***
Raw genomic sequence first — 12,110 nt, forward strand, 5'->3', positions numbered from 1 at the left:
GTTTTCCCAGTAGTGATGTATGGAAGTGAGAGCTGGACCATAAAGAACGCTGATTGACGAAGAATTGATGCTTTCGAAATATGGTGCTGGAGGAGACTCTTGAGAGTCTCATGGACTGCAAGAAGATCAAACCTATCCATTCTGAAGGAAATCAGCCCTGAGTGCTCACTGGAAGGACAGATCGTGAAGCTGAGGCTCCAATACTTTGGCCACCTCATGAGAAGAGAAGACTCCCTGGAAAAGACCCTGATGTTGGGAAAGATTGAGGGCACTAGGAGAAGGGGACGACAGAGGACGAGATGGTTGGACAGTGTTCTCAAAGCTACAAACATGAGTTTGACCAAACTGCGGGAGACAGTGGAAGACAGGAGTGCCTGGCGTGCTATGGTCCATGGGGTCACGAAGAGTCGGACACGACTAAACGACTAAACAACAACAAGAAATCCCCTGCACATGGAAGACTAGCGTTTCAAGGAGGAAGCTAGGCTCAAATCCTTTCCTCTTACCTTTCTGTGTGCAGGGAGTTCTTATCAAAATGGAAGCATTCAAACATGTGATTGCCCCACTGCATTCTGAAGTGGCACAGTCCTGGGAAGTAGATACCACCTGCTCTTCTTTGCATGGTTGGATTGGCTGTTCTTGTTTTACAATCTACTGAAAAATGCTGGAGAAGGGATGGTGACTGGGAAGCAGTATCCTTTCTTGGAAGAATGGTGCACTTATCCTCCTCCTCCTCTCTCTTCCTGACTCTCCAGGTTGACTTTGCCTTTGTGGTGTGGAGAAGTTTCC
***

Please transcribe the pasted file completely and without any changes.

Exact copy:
Raw genomic sequence first — 12,110 nt, forward strand, 5'->3', positions numbered from 1 at the left:
GTTTTCCCAGTAGTGATGTATGGAAGTGAGAGCTGGACCATAAAGAACGCTGATTGACGAAGAATTGATGCTTTCGAAATATGGTGCTGGAGGAGACTCTTGAGAGTCTCATGGACTGCAAGAAGATCAAACCTATCCATTCTGAAGGAAATCAGCCCTGAGTGCTCACTGGAAGGACAGATCGTGAAGCTGAGGCTCCAATACTTTGGCCACCTCATGAGAAGAGAAGACTCCCTGGAAAAGACCCTGATGTTGGGAAAGATTGAGGGCACTAGGAGAAGGGGACGACAGAGGACGAGATGGTTGGACAGTGTTCTCAAAGCTACAAACATGAGTTTGACCAAACTGCGGGAGACAGTGGAAGACAGGAGTGCCTGGCGTGCTATGGTCCATGGGGTCACGAAGAGTCGGACACGACTAAACGACTAAACAACAACAAGAAATCCCCTGCACATGGAAGACTAGCGTTTCAAGGAGGAAGCTAGGCTCAAATCCTTTCCTCTTACCTTTCTGTGTGCAGGGAGTTCTTATCAAAATGGAAGCATTCAAACATGTGATTGCCCCACTGCATTCTGAAGTGGCACAGTCCTGGGAAGTAGATACCACCTGCTCTTCTTTGCATGGTTGGATTGGCTGTTCTTGTTTTACAATCTACTGAAAAATGCTGGAGAAGGGATGGTGACTGGGAAGCAGTATCCTTTCTTGGAAGAATGGTGCACTTATCCTCCTCCTCCTCTCTCTTCCTGACTCTCCAGGTTGACTTTGCCTTTGTGGTGTGGAGAAGTTTCC